A federal court judge in Washington, D.C. on Thursday rejected a Jan. 6 defendant's request to take a winter vacation in Jamaica with his girlfriend.
"Defendant, while on pretrial release and facing charges including a serious felony offense, stemming from his alleged actions on January 6, 2021, wishes to leave the Michigan winter to spend ten days in the warmer climes of Jamaica to meet the family of a woman with whom defendant has been in a committed relationship for 'more than a year,'" Howell wrote in a ruling, shooting down the request on the same day it was filed.
"Although such a meeting may be an important step in defendant's personal relationship, defendant surrendered his entitlement to unfettered international travel when, also 'more than a year' ago, on December 30, 2020, he allegedly announced his intent to 'Storm the Swamp,' and one week later, on January 6, 2021, followed through by joining a mob at the Capitol," the judge wrote.
Howell noted that Williams — who, according to prosecutors, described himself as an “Operation Swamp Storm Veteran” after the riot — allegedly called his participation in the event the "proudest day of [his] life."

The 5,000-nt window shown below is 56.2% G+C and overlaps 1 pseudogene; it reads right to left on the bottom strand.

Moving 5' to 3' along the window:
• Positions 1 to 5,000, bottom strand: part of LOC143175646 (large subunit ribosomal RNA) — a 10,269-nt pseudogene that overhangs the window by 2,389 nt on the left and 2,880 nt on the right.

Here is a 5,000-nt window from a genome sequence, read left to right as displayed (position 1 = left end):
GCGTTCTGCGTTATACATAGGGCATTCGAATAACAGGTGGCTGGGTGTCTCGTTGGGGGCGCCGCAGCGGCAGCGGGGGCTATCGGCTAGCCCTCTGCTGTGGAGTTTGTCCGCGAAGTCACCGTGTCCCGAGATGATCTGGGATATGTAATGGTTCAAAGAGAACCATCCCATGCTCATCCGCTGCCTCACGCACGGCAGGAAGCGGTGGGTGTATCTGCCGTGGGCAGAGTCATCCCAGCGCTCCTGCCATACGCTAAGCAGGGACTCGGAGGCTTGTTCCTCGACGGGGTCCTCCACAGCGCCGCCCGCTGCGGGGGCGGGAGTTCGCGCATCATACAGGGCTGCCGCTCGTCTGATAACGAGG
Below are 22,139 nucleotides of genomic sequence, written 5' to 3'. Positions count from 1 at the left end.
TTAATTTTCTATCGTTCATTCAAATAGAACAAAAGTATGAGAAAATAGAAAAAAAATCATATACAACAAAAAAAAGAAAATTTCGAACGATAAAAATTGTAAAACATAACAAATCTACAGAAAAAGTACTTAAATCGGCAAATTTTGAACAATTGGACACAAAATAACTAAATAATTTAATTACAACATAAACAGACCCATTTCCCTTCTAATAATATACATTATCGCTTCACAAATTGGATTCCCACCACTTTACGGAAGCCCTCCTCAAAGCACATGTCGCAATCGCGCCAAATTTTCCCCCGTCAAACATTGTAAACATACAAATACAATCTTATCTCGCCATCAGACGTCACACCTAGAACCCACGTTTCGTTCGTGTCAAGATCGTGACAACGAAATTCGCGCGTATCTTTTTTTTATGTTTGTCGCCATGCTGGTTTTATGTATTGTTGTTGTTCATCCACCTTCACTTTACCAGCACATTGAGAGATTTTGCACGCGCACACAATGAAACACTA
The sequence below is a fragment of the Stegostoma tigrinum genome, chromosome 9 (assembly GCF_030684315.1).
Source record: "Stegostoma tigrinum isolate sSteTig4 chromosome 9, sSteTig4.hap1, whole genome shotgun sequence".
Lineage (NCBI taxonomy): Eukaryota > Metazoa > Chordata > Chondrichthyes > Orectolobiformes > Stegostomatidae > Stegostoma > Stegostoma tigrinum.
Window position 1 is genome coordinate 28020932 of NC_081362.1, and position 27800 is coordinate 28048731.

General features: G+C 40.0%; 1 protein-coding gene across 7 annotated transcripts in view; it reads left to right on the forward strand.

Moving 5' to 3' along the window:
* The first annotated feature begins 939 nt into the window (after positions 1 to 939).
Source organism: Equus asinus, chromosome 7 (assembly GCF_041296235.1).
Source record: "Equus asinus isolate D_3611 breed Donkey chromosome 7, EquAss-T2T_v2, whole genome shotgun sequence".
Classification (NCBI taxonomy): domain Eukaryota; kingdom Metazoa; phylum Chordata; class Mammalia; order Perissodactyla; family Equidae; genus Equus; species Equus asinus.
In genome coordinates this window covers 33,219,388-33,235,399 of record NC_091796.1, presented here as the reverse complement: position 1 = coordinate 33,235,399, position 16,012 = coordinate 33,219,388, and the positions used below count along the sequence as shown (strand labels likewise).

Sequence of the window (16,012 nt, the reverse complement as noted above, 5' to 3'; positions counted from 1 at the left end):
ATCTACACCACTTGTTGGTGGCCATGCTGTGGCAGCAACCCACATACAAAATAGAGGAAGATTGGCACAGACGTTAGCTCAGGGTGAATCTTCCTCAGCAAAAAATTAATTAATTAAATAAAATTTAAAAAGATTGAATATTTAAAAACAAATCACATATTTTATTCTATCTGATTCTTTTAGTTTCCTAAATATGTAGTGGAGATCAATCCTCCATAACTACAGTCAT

Williams' attorney, Benton Martin, declined to comment on the ruling.
Williams was arrested in March after the FBI got a tip online that he had bragged about being one of the rioters and posted, before later deleting, pictures and video of himself at the Capitol, prosecutors said.
The FBI said it recovered the videos, including one where he spoke about having "stormed" the Capitol and "pushed back the cops."
He's charged with obstruction of an official proceeding, entering and remaining in a restricted building, disorderly conduct in a restricted building and the Capitol Building, as well as parading or demonstrating in a capitol building.
Williams has pleaded not guilty. The court docket suggests he's been negotiating a plea deal.
His vacation request said his girlfriend’s family resides in Negril, Jamaica, and "Mr. Williams is requesting permission to visit Jamaica to meet her family from January 31, 2022, to February 10, 2022."
"This Court will not commemorate the one-year anniversary of this attack on the Capitol by granting defendant's request for non-essential foreign travel when he is awaiting judgment for his actions on that day," Howell concluded in the ruling.